At Rose’s prompting, Wallace admits that he entered into a dark time with drugs, a suicide attempt, rehab — et cetera. He tells Rose that he doesn’t think this is any different than the 50-year-old everyman who finally makes partner of his accounting firm and then has a midlife crisis because he’s gotten everything he’s been working toward and also isn’t happy, then has to figure out what things he is supposed to chase now. “I haven’t found any new ones yet,” Wallace tells Rose. “But I’m also not getting ready to jump off a building or anything either.” And that is how the interview ends.
If Wallace had found the answer to what the IRS accountants in The Pale King should be searching for to alleviate their boredom with being morally good, ordinary, middle-aged men, he didn’t have time to get it into the book before his own death. It’s why all this speculation about how it is “a deeply complete and satisfying novel….it suggests a new idea of heroism” (I’m taking this from the flap copy, but it has appeared in lot of other reviews as well) is mostly crap. I don’t think we ever get to see these characters transcend boredom through the triumph of focused attention that Wallace eventually wanted us to see — perhaps this would have been in the uncompleted two-thirds of the book.
Ultimately though, it’s an exceptional book, novel or not. Between its covers is work satisfying enough to remind any reader what a real force as a writer Wallace was (is?), how even under extreme duress his writing, when it is good, can do almost anything and basically turn acrobatic tricks around most of his contemporaries.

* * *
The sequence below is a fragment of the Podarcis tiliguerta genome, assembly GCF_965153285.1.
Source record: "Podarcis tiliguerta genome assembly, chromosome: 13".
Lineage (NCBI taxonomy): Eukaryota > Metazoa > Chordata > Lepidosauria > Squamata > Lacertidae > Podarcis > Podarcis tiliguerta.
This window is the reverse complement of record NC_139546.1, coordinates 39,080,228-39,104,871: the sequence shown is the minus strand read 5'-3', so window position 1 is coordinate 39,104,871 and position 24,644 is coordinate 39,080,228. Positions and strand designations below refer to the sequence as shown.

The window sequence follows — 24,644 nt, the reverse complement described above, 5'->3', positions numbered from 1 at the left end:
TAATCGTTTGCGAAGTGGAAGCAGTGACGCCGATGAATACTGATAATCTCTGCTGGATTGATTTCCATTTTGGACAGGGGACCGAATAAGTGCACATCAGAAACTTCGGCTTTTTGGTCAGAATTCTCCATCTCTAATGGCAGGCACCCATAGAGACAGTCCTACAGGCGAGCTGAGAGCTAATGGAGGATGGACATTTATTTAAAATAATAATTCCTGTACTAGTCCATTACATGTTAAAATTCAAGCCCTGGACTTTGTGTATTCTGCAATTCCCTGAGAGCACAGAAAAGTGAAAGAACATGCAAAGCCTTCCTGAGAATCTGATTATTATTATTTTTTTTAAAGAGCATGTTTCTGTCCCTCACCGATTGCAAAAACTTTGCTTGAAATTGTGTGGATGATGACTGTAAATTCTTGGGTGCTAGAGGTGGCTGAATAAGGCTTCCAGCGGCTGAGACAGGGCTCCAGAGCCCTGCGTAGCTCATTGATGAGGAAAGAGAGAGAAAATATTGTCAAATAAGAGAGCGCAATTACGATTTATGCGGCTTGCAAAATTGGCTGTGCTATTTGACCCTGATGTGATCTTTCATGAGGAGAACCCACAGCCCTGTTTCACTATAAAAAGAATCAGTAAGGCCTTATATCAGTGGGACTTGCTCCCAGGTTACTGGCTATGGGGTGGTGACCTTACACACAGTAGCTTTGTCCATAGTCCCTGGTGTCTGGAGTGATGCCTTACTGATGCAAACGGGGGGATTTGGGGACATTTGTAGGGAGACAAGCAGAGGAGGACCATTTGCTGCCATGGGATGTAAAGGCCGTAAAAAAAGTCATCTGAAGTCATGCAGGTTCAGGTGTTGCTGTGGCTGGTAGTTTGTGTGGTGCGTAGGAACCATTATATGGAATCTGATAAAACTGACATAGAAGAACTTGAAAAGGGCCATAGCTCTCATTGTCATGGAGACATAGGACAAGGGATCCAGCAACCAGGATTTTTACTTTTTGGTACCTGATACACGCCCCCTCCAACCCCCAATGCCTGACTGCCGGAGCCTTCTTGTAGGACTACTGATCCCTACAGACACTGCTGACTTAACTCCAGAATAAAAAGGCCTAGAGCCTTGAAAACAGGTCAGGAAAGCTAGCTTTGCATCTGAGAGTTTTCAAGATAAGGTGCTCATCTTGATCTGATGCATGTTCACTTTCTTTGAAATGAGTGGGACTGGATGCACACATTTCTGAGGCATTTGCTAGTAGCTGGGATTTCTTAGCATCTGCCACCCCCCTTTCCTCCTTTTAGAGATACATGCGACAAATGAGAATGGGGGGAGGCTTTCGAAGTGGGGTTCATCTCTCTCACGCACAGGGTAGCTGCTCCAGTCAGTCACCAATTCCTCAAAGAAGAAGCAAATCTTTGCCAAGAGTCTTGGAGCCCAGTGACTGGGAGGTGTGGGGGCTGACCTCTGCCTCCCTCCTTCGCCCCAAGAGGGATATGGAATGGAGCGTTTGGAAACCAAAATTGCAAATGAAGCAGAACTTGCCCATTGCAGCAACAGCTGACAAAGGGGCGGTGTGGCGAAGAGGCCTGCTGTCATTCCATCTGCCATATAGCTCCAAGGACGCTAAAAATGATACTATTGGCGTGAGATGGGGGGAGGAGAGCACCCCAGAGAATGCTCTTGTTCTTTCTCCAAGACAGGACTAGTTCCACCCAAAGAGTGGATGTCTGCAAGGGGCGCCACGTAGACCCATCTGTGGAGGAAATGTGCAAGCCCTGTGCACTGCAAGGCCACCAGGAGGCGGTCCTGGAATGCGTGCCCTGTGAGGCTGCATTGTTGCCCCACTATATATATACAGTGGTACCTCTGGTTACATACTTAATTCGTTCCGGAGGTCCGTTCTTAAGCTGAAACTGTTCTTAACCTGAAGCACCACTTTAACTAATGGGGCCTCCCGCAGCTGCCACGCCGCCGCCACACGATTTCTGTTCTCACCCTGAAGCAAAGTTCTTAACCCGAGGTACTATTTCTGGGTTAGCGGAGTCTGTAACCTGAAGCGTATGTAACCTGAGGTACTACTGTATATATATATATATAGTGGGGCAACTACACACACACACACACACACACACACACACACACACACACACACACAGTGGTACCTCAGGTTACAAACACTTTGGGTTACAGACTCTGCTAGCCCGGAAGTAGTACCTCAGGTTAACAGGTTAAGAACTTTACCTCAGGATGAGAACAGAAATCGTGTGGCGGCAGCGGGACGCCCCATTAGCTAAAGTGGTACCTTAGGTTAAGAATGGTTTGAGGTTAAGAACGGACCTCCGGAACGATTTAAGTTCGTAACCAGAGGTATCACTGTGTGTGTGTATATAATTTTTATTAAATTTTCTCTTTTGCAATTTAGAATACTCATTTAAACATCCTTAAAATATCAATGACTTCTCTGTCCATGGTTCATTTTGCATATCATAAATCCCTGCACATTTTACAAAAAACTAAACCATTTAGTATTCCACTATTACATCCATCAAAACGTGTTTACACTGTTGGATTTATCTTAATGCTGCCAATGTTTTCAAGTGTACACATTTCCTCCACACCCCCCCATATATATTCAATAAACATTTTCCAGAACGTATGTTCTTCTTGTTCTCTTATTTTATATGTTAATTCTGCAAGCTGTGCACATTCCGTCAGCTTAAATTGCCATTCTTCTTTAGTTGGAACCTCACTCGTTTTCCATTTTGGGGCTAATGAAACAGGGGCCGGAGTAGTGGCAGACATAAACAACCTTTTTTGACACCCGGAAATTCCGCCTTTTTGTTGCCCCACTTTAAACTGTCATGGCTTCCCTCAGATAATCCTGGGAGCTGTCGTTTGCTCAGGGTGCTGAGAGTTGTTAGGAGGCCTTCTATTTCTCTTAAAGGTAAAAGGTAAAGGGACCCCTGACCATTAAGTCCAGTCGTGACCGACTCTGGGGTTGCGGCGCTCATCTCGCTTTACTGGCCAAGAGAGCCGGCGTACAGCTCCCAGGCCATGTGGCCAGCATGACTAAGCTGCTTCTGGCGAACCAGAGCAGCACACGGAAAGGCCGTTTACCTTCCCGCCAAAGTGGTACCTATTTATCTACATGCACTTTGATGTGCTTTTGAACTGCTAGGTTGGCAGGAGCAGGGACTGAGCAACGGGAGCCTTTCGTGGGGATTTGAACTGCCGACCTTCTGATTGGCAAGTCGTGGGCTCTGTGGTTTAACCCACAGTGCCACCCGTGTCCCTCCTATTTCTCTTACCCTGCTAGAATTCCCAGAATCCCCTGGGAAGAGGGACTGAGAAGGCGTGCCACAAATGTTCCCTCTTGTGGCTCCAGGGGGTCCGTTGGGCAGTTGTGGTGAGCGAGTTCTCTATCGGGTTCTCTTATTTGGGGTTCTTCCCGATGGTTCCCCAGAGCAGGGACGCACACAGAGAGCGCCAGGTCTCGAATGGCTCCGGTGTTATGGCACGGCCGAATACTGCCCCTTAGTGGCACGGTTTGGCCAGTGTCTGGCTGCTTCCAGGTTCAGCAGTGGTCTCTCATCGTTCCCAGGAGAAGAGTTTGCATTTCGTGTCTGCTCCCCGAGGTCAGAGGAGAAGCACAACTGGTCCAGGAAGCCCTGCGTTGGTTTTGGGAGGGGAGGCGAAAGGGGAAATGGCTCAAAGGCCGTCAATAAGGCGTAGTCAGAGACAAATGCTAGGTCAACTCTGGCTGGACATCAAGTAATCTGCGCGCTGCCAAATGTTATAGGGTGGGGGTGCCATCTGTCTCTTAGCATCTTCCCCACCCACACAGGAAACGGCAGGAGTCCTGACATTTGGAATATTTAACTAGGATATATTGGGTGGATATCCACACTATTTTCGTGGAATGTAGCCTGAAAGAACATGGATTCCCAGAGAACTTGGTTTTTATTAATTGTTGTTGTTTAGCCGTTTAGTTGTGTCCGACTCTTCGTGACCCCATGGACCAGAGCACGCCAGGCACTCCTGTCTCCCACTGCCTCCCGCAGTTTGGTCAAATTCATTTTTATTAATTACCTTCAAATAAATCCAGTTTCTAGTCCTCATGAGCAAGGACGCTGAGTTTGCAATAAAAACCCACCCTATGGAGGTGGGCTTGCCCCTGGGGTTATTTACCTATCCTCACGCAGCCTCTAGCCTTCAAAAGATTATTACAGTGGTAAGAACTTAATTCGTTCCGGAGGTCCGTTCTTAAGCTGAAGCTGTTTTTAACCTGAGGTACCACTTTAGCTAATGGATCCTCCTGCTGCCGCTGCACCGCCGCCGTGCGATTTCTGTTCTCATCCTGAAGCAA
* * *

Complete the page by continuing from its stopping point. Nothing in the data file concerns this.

Reading The Pale King, I was reminded how Wallace had this thing he did with consciousness, a way of inserting a reader into the specific consciousnesses of his characters so thoroughly that the reader then feels she not only knows all the characters intimately and cares about them, but that the author and characters must also know her intimately. Wallace created mind-melds, book after book. The intensity of this Wallacian consciousness is so overwhelming in The Pale King that I could not read the book in bed, or in the bathtub, or in the bathroom — all places where I read other books. Wallace’s huge, entirely unique, unlike-anyone-else-in-the-world consciousness spilled out from the pages and into whatever room I was in. It left this weird feeling — I couldn’t be completely sure he wasn’t in the room too. However strange it may seem, I felt I should read it in attire and settings appropriate to share with an older, official person whom you admire.
There are a lot of other Wallacian standards. He delivers dozens of new, impenetrable acronyms, far more bureaucratic and indecipherable than IRS, which is also an acronym. There are plenty of catchphrases, often printed on the clothing of characters. Blank faces become more terrifying than actual terrified faces. Smiles grow painful or put the face of the smiler into a rictus. We have claw hands, “titty pinching” and “shoe squeezing.” We find solipsism, fantasies and attempts to shut the brain off — either through violent means like suicide and lobotomy or more quiet means like meditation and embracing religion without fundamentalism.
It goes on. We enjoy explicit wordplay and etymology, inaudible screams and other references to people silently and completely freaking out while participating in normal activities like small talk on a non-smoke break. For Pomona College students, past and present, we get many repetitions of the number 47 and the word “mufti,” both of which are inside jokes aimed at his students and pointing to the fact that this project is not in any way the 10-year, 500-plus-page, premeditated suicide note that some people have sickly suggested it might have been.